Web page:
Amber Daggerwing

Scientific Name
Marpesia berania
Specie in

Marpesia%20berania%201600 001a - Learn ButterfliesMarpesia berania berania, male, Rio Pindayo, Peru – Adrian Hoskins


The genus Marpesia is confined largely to the neotropical region, but is closely allied to the Mapwing and Maplet butterflies ( Cyrestis & Chersonesia ) of the Oriental region.

Daggerwings are similar in wing shape to Swordtails and Swallowtails ( Papilionidae ), but the latter have 6 legs whereas Marpesia and all other Nymphalidae genera have only 4 legs. Another feature to look for is the antennae. In all Papilionids these are recurved at the tip, but in Marpesia they are straight. In total there are 17 Marpesia species, all with the same wing shape as berania except for petreus which has 2 tails on each hindwing and a deeply scalloped outer margin to it’s forewing.

Marpesia%20berania%209932 001a - Learn ButterfliesMarpesia berania berania, male, Catarata Bayoz, La Merced, Peru – Adrian Hoskins

There are 17 Marpesia species, all with the same characteristic wing shape as berania, except for petreus, which has 2 tails on each hindwing, and a deeply scalloped outer margin to it’s forewing.

Marpesia berania is a common and widespread species found from Honduras to Peru.

Marpesia%20berania%201683 001a - Learn ButterfliesMarpesia berania berania, male, Rio Pindayo, Peru – Adrian Hoskins


This species occurs at elevations between sea level and about 1800m, but is encountered more frequently below 1000m. It is found in forested habitats, and is often seen on river sandbanks, and in forest clearings and other semi-open habitats.

Marpesia%20berania%201645 001a - Learn ButterfliesMarpesia berania berania, Rio Pindayo, Peru – Adrian Hoskins


I have no data relating to berania, but the following characteristics are applicable in general to the genus Marpesia : The eggs are white or yellowish, and laid singly on the foliage of trees and shrubs in the family Moraceae – including Ficus, Chlorophora, Brosimum and Artocarpus. The fully grown larvae are very colourful, typically marked with red or yellow spots and stripes. There is a single row of unbranched, recurved spines along the back, and the head is adorned with a pair of very long wavy spines. They feed diurnally and rest on the upper surface of leaves. The pupae are typically pale in colour, marked with blackish spots or blotches, and  have wiry filaments projecting from the back of the abdomen and from the head.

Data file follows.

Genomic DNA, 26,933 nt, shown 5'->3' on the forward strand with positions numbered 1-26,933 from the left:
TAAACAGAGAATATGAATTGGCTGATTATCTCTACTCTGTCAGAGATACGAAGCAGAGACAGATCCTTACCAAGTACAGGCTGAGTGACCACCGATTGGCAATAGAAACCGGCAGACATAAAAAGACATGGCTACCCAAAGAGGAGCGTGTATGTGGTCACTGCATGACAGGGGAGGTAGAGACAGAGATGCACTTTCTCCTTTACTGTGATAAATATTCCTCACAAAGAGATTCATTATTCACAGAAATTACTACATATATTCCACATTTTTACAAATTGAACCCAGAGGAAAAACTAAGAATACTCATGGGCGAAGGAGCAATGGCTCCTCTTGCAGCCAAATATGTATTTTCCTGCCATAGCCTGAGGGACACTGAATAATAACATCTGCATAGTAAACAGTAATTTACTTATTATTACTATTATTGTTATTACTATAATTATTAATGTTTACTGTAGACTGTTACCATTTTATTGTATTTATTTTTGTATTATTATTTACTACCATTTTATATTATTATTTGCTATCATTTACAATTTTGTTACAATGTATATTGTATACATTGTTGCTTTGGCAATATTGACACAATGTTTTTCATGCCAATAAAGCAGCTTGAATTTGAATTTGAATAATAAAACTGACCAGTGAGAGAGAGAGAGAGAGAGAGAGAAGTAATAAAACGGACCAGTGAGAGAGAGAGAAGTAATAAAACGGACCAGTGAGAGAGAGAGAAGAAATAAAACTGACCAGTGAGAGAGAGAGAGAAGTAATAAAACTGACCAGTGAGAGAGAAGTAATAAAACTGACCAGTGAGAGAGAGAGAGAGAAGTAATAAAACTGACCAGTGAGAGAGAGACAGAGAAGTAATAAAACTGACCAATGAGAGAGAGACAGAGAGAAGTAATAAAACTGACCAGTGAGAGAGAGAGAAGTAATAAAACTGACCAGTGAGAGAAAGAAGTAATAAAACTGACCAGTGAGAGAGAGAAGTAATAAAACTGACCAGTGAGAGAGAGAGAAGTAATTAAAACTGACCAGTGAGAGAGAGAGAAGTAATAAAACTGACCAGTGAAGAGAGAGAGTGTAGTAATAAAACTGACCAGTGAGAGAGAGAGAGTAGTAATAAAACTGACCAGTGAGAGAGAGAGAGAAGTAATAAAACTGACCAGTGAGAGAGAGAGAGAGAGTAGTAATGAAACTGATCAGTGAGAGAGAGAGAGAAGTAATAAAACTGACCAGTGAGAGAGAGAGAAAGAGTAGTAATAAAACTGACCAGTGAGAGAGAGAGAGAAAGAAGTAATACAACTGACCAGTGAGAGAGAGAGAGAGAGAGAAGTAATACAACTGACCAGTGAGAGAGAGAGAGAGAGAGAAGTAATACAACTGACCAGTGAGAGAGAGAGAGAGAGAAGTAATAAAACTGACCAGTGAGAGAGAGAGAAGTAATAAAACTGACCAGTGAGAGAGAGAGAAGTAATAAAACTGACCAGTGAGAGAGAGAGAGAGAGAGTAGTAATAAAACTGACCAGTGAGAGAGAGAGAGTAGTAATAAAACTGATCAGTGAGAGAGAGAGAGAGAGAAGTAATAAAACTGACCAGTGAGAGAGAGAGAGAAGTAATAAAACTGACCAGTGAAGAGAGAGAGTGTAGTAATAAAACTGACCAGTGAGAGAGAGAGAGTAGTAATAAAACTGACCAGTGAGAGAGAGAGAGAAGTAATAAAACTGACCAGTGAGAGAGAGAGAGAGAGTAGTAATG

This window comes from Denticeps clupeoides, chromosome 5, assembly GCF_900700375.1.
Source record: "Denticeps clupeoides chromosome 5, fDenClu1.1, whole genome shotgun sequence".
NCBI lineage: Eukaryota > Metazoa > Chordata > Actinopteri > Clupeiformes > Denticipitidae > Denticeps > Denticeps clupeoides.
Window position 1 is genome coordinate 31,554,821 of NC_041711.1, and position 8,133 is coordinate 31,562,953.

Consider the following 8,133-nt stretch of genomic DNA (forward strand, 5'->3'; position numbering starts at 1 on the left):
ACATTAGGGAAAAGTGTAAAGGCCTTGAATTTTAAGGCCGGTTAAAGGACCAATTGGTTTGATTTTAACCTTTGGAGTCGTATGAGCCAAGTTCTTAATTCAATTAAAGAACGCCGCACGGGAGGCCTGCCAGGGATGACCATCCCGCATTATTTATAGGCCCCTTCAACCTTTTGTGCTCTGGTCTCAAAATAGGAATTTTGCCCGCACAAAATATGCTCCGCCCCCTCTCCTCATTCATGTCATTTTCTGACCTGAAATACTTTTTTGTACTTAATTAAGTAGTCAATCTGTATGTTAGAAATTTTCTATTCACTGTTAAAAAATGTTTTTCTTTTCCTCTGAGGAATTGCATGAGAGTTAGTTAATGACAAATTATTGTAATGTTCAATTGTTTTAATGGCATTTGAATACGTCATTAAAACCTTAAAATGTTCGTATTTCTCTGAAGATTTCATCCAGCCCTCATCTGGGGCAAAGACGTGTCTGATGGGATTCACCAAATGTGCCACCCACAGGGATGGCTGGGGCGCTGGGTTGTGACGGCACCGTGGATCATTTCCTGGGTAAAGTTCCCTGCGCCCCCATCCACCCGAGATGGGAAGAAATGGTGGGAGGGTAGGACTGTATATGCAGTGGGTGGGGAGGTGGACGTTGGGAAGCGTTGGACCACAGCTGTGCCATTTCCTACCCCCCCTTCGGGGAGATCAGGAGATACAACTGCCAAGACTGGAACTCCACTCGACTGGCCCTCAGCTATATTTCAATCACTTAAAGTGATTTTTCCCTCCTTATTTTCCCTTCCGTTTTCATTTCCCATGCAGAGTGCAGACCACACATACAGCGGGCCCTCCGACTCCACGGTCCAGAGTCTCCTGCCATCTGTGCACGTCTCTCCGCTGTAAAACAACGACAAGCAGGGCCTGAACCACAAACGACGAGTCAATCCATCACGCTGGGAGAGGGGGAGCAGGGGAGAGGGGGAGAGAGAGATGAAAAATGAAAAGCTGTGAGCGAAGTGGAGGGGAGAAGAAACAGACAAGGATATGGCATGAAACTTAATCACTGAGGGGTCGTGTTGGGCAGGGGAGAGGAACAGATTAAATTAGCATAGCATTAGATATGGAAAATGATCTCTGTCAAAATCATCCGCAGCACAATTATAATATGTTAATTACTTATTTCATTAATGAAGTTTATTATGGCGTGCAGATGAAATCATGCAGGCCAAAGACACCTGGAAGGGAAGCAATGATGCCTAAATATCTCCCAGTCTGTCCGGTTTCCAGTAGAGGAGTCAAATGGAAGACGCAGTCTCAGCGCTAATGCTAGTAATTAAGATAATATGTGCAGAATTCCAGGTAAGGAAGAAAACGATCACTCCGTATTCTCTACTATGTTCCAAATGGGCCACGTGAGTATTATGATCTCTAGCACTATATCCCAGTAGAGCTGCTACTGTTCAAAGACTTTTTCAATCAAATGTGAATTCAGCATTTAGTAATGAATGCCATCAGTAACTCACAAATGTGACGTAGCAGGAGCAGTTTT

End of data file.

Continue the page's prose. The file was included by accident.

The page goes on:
Adult behaviour

Mud-puddling males are usually encountered singly, although small aggregations of half a dozen or so are sometimes found imbibing mineralised moisture on river beaches or at the edges of puddles. In very hot conditions, when feeding or at rest on foliage, the butterflies hold their wings erect; but this is a species which normally basks with wings fully outspread. Females spend most of their lives in the forest canopy. They nectar at Cordia and Croton but are rarely seen.

This species forms gregarious nocturnal roosts in which between 20-60 adults of both sexes gather and hang in dense clusters from tree branches. Individual roosting sites are sometimes maintained for several months. Marking studies have shown that some individuals remain at the roost for up to a week while others are continually active and return each night to the same roost. These studies have also shown that some individuals may live for up to 5 months.

Marpesia%20berania%203742 001a - Learn Butterflies
Amber Daggerwing 6

Marpesia berania berania, Satipo, Peru – Adrian Hoskins

More on this topic

Butterfly of
Scientific Name
Marpesia berania

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